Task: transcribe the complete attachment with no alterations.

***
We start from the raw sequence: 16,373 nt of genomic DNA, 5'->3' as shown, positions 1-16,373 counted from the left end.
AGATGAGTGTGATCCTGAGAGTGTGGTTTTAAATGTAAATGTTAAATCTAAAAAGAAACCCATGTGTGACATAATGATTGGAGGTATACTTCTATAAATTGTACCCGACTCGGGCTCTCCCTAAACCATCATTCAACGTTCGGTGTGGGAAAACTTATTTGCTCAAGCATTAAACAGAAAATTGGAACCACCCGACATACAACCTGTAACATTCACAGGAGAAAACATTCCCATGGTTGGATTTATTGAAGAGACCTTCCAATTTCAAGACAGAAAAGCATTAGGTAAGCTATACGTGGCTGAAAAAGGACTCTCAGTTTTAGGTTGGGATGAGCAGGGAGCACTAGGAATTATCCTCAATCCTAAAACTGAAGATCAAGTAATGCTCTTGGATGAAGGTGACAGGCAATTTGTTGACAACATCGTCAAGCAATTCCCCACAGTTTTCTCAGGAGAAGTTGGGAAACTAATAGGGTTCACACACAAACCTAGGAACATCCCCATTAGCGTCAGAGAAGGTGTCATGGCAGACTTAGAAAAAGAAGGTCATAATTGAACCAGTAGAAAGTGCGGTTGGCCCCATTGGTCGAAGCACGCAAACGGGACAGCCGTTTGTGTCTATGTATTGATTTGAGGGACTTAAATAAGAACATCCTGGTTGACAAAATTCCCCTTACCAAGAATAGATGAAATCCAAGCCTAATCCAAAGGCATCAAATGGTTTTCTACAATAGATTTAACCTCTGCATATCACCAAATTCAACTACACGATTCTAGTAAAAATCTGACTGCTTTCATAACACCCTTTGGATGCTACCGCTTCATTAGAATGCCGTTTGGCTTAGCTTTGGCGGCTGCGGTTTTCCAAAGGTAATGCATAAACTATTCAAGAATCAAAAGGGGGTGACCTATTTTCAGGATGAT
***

We start from the raw sequence: 16,373 nt of genomic DNA, 5'->3' as shown, positions 1-16,373 counted from the left end.
AGATGAGTGTGATCCTGAGAGTGTGGTTTTAAATGTAAATGTTAAATCTAAAAAGAAACCCATGTGTGACATAATGATTGGAGGTATACTTCTATAAATTGTACCCGACTCGGGCTCTCCCTAAACCATCATTCAACGTTCGGTGTGGGAAAACTTATTTGCTCAAGCATTAAACAGAAAATTGGAACCACCCGACATACAACCTGTAACATTCACAGGAGAAAACATTCCCATGGTTGGATTTATTGAAGAGACCTTCCAATTTCAAGACAGAAAAGCATTAGGTAAGCTATACGTGGCTGAAAAAGGACTCTCAGTTTTAGGTTGGGATGAGCAGGGAGCACTAGGAATTATCCTCAATCCTAAAACTGAAGATCAAGTAATGCTCTTGGATGAAGGTGACAGGCAATTTGTTGACAACATCGTCAAGCAATTCCCCACAGTTTTCTCAGGAGAAGTTGGGAAACTAATAGGGTTCACACACAAACCTAGGAACATCCCCATTAGCGTCAGAGAAGGTGTCATGGCAGACTTAGAAAAAGAAGGTCATAATTGAACCAGTAGAAAGTGCGGTTGGCCCCATTGGTCGAAGCACGCAAACGGGACAGCCGTTTGTGTCTATGTATTGATTTGAGGGACTTAAATAAGAACATCCTGGTTGACAAAATTCCCCTTACCAAGAATAGATGAAATCCAAGCCTAATCCAAAGGCATCAAATGGTTTTCTACAATAGATTTAACCTCTGCATATCACCAAATTCAACTACACGATTCTAGTAAAAATCTGACTGCTTTCATAACACCCTTTGGATGCTACCGCTTCATTAGAATGCCGTTTGGCTTAGCTTTGGCGGCTGCGGTTTTCCAAAGGTAATGCATAAACTATTCAAGAATCAAAAGGGGGTGACCTATTTTCAGGATGAT